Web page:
I ran at night. Five miles. Just me. Everyone was shut in behind closed doors on this rainy night. No cars, no people. Just me.
It had been raining for 2 days straight, with little opportunity during the day to get out and run. I used to run freely in the dark, either before sunrise or after sunset, all the time. But since becoming a mother, whatever small risks I once took before I can no longer bring myself to take. My life is not my own anymore. I feel a deep, compelling need to care for myself in order to be here, fully healthy and present, for my son.
Back then I ran without fear, with a goal of miles ahead of me and a fierce determination propelling me forward.
I don't run toward the same things anymore.
Still. This rainy, cool, dark night, I really needed to run. My mind felt full of anxious clutter, a ribbon of sadness tying it all together rather than letting the clutter dissipate.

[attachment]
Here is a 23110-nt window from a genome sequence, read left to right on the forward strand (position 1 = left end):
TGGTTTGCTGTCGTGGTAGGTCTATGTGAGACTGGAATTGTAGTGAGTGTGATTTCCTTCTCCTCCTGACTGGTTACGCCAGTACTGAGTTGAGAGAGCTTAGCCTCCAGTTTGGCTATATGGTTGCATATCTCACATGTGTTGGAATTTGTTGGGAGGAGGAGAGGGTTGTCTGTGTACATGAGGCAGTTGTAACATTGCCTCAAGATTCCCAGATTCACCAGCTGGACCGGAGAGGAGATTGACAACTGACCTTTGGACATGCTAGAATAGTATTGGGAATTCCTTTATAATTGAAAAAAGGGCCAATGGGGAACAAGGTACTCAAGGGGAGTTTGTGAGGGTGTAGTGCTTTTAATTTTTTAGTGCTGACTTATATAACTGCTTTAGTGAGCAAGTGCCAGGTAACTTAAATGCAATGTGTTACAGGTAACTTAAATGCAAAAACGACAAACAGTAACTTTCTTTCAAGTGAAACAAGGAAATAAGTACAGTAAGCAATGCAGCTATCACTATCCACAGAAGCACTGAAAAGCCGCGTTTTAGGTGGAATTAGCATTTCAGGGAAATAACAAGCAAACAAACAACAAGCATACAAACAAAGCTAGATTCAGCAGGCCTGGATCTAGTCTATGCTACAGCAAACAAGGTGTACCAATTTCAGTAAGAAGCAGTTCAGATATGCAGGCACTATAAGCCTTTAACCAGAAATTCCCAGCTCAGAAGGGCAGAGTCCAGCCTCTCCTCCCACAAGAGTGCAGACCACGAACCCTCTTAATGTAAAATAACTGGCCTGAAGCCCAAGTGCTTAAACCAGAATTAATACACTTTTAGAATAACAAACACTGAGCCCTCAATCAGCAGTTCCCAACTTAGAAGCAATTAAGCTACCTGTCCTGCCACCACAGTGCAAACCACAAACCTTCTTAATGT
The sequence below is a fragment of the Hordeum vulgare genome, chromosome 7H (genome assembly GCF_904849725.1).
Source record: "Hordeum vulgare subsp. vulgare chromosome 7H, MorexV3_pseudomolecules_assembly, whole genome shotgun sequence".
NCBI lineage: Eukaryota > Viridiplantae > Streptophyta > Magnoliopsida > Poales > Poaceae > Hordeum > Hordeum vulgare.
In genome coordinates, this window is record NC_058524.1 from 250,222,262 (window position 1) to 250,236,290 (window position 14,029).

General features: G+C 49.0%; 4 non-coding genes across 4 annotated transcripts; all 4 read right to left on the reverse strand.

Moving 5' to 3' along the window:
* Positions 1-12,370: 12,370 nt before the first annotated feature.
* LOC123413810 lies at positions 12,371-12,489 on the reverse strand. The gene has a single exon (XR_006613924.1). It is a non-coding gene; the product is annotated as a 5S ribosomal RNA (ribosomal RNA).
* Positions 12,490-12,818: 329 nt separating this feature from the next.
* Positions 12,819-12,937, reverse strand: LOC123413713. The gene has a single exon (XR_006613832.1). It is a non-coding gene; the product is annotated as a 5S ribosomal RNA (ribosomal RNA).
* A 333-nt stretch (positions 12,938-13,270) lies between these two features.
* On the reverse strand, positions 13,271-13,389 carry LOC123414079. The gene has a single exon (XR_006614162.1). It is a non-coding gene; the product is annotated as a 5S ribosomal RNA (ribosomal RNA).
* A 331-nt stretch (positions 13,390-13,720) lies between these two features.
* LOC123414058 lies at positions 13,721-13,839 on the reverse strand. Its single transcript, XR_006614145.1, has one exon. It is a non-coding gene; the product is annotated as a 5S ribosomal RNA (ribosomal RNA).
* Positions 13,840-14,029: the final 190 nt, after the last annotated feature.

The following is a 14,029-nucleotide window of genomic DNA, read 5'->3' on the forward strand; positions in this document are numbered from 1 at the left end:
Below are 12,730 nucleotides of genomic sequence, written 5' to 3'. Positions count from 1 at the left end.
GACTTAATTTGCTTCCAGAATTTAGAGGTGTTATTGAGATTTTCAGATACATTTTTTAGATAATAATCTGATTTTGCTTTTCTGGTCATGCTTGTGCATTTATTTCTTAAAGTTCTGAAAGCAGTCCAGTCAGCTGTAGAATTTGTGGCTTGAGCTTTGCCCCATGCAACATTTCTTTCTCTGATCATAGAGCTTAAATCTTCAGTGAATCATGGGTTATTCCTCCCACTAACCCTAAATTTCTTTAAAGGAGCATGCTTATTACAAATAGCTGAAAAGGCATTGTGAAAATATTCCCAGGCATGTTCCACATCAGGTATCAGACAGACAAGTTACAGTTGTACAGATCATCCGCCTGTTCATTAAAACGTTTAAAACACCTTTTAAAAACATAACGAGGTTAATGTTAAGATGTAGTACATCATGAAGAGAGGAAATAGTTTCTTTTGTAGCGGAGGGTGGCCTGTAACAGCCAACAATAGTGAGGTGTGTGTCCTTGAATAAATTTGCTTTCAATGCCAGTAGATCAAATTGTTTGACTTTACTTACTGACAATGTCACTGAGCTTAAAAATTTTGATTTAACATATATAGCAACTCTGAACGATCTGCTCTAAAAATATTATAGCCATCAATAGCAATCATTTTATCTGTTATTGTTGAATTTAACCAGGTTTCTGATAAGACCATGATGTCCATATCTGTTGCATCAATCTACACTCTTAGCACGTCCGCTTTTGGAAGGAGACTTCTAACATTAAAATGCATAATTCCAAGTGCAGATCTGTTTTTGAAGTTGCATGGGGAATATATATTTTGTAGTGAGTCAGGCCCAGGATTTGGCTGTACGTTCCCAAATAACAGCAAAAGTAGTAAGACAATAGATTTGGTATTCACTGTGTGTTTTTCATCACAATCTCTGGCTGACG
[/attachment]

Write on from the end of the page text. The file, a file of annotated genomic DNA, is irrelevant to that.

I wore bright, visible colors and headed out into the rain. I kept to well lit roads and marveled at how different it is to run at night.
I am invisible. I feel anonymous. I feel--at once--fearless and fearful. I cannot see where my steps will fall, nor can I see the vibrant colors I am attuned to during the day. Instead, I smell more, I hear more. The absence of light and color makes me more aware of sounds: trickling, dripping water everywhere; my breath, even and alive; my steps, the only human sound.
Running toward stillness.
I returned with a stilled mind and space to create.
I could not see the way I usually do, so I "saw" many different things that usually go unnoticed. Sensation of the air, strung together moments before my feet fall, in-between spaces floating in the air for moments between footfalls, seeing and not seeing, momentary reflections. I noticed countless pools of water, visible because of light reflecting upon them. They will be gone by morning.
I did not pick up anything, but I took home the memory of reflective pools of rain, strung together on every road and path. Illumination in the dark.
I ran toward stillness and brought some home with me.